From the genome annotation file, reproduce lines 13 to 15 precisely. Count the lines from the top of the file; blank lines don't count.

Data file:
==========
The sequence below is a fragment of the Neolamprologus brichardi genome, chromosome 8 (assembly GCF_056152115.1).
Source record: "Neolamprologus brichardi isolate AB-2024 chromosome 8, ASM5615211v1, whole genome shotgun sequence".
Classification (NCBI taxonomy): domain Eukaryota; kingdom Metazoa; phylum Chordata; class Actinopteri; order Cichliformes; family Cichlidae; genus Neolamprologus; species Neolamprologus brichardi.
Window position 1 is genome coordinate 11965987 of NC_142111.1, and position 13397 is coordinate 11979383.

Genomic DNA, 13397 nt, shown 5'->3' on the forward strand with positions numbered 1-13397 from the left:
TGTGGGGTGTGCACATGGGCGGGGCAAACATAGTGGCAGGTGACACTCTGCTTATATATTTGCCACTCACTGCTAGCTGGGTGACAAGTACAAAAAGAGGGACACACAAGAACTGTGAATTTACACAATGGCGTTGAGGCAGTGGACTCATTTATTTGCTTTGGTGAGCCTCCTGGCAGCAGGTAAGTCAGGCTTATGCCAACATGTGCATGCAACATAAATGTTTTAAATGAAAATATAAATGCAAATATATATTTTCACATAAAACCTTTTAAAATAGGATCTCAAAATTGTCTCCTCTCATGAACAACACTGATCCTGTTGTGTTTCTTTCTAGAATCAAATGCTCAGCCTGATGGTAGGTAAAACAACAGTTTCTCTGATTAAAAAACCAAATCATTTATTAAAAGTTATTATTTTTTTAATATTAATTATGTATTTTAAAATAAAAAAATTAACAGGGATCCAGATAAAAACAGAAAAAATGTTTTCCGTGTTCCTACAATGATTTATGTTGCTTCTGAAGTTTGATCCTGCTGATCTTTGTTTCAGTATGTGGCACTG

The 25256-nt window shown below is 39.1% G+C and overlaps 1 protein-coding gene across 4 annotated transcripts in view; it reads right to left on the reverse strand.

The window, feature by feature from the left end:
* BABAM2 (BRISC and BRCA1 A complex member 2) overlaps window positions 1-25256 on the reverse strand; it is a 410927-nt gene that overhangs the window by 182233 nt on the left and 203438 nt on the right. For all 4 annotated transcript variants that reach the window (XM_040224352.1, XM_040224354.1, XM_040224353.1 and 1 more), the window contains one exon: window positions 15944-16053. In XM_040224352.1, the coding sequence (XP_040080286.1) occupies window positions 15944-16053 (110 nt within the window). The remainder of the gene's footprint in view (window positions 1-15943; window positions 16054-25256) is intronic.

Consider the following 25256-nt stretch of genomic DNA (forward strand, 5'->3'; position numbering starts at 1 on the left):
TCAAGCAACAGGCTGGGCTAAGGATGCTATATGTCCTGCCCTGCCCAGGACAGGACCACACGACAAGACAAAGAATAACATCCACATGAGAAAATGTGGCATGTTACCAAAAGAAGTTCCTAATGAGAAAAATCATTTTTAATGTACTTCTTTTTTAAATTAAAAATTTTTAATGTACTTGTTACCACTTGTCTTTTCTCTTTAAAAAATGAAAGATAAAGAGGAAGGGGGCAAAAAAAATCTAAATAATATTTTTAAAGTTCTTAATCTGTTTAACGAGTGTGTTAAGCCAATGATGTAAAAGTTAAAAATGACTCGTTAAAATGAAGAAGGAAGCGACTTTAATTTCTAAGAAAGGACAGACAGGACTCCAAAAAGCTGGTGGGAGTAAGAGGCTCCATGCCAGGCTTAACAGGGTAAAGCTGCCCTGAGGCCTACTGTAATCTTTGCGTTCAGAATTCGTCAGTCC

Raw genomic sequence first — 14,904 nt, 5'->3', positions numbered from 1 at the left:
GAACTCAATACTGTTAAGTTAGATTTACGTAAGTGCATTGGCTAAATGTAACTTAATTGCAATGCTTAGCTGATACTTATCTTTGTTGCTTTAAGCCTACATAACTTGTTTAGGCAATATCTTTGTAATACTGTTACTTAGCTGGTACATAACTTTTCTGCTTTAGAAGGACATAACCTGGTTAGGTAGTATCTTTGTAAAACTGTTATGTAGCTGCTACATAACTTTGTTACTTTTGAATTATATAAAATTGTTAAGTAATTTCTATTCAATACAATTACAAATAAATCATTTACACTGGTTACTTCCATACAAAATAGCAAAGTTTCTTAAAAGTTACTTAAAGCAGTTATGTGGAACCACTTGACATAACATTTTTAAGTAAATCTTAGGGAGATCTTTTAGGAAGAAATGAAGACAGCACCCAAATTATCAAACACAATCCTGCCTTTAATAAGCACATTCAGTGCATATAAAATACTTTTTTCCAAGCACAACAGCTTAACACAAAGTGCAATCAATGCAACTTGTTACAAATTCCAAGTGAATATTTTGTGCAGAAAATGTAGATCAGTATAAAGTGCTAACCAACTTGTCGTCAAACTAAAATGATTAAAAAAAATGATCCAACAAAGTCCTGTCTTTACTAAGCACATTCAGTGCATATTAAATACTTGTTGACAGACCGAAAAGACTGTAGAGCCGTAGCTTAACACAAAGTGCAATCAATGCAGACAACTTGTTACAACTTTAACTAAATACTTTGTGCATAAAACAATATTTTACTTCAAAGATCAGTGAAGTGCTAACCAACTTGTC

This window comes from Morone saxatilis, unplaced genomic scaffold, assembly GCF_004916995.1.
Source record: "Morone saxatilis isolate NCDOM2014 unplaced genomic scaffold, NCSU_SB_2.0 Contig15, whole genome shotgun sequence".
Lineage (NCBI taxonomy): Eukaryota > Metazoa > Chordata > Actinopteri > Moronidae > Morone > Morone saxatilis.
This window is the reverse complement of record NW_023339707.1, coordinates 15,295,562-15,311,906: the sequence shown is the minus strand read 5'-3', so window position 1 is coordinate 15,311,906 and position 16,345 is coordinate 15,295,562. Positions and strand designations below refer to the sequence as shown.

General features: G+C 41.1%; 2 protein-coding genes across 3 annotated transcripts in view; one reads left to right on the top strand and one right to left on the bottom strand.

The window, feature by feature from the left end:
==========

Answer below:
GAACTCAATACTGTTAAGTTAGATTTACGTAAGTGCATTGGCTAAATGTAACTTAATTGCAATGCTTAGCTGATACTTATCTTTGTTGCTTTAAGCCTACATAACTTGTTTAGGCAATATCTTTGTAATACTGTTACTTAGCTGGTACATAACTTTTCTGCTTTAGAAGGACATAACCTGGTTAGGTAGTATCTTTGTAAAACTGTTATGTAGCTGCTACATAACTTTGTTACTTTTGAATTATATAAAATTGTTAAGTAATTTCTATTCAATACAATTACAAATAAATCATTTACACTGGTTACTTCCATACAAAATAGCAAAGTTTCTTAAAAGTTACTTAAAGCAGTTATGTGGAACCACTTGACATAACATTTTTAAGTAAATCTTAGGGAGATCTTTTAGGAAGAAATGAAGACAGCACCCAAATTATCAAACACAATCCTGCCTTTAATAAGCACATTCAGTGCATATAAAATACTTTTTTCCAAGCACAACAGCTTAACACAAAGTGCAATCAATGCAACTTGTTACAAATTCCAAGTGAATATTTTGTGCAGAAAATGTAGATCAGTATAAAGTGCTAACCAACTTGTCGTCAAACTAAAATGATTAAAAAAAATGATCCAACAAAGTCCTGTCTTTACTAAGCACATTCAGTGCATATTAAATACTTGTTGACAGACCGAAAAGACTGTAGAGCCGTAGCTTAACACAAAGTGCAATCAATGCAGACAACTTGTTACAACTTTAACTAAATACTTTGTGCATAAAACAATATTTTACTTCAAAGATCAGTGAAGTGCTAACCAACTTGTC

This window comes from Morone saxatilis, unplaced genomic scaffold, assembly GCF_004916995.1.
Source record: "Morone saxatilis isolate NCDOM2014 unplaced genomic scaffold, NCSU_SB_2.0 Contig15, whole genome shotgun sequence".